Introduces screening regime for non-EU FDI that may affect national security and public order

01 Jul 2023

Effective from July 1, 2023, Belgium has enacted a screening mechanism for Foreign Direct Investments (FDI) that could potentially impact national security, public order, or strategic interests. Non-EU investors falling under this mandatory regime are required to inform and seek prior approval, with the possibility of ex officio assessment for up to two years after the transaction. The regime encompasses various investments, such as:

  • Acquisitions of a minimum of 10 per cent of voting rights in Belgian target companies operating in defense sectors, including dual-use products, energy dual-use, energy, cyber security, electronic communication, or digital infrastructures.

  • Acquisition of at least 25 per cent of voting rights in Belgian target companies engaged in activities related to critical infrastructures, digital infrastructures, media, data processing or storage, aeronautics, space and defense, electoral or financial infrastructure, sensitive facilities, and land and real estate crucial for the use of such infrastructures.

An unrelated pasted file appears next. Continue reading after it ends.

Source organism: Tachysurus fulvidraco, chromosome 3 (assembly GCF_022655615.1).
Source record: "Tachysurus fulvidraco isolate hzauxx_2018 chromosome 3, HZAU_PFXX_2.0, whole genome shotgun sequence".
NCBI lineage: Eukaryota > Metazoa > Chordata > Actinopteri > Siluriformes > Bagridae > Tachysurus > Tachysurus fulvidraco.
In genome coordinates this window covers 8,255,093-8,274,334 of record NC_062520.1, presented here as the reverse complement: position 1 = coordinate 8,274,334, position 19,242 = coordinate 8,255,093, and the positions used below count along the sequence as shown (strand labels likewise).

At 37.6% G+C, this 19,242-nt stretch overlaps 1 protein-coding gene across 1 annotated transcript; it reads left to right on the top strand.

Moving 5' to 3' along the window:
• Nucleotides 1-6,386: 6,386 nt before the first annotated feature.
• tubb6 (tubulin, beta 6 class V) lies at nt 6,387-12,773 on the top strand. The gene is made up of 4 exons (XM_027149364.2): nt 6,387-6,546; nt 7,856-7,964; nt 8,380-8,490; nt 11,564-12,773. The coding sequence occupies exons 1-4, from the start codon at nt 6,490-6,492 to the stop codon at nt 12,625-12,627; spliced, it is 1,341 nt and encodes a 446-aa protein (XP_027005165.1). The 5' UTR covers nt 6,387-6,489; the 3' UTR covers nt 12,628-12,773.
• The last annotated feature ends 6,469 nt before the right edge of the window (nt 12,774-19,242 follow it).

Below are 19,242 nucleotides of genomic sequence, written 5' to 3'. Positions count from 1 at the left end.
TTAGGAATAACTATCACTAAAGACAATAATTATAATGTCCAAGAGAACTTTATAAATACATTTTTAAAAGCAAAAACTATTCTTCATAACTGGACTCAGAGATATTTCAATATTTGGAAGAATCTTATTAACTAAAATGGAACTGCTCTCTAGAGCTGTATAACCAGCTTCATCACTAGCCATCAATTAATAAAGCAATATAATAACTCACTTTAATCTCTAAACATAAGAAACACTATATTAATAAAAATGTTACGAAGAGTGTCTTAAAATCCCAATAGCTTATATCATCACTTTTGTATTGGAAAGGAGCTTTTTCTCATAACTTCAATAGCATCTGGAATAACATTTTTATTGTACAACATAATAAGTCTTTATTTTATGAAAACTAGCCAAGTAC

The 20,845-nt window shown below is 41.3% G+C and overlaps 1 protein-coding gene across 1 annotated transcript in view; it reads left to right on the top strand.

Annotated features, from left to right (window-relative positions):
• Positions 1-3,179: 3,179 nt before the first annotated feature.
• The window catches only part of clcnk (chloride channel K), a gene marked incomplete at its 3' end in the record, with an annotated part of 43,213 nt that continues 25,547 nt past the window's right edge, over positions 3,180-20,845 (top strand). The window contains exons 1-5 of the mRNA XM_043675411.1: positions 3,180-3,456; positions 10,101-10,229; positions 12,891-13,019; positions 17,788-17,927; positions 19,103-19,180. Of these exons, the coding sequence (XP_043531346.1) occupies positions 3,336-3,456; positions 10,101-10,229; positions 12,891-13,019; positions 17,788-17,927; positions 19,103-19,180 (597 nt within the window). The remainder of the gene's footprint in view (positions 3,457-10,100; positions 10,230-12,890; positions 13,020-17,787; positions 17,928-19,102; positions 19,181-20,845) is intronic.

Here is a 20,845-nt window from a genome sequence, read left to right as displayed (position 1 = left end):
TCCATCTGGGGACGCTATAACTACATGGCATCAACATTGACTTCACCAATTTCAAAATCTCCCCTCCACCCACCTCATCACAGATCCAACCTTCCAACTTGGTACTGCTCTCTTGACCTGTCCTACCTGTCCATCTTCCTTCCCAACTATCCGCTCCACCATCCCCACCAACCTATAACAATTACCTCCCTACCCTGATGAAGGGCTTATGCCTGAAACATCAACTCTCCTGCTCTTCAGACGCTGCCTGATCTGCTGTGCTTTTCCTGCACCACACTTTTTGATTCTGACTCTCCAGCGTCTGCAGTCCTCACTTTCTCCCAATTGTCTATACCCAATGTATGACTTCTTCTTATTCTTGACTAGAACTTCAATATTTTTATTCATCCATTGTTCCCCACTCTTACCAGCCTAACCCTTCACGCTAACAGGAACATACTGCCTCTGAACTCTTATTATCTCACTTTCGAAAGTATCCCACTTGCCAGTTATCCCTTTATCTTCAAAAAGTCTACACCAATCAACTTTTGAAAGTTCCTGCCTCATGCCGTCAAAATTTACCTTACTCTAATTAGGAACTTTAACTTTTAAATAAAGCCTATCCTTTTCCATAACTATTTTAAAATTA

• Investments in technologies and raw materials essential for safety (including health), defense, maintenance of public order, military equipment, dual-use items, and strategic technologies (and related IP rights), such as AI, robotics, semiconductors, cybersecurity, aerospace, defense, energy storage, quantum and nuclear technologies, and nanotechnologies.

  • Supply of critical inputs, access to sensitive information and personal data, or the capability to control such information, and investments in the private security sector, freedom, and pluralism of media, as well as strategic technologies in the biotechnology sector, among others.

The outcome of the screening process could result in three types of decisions by the authorized authority:

  • A positive decision granting approval for the FDI
  • A positive decision with corrective measures to address any identified concerns
  • A negative decision rejecting the FDI

Foreign investors who fail to comply with the screening procedures may face fines of up to 30 per cent of the value of the FDI.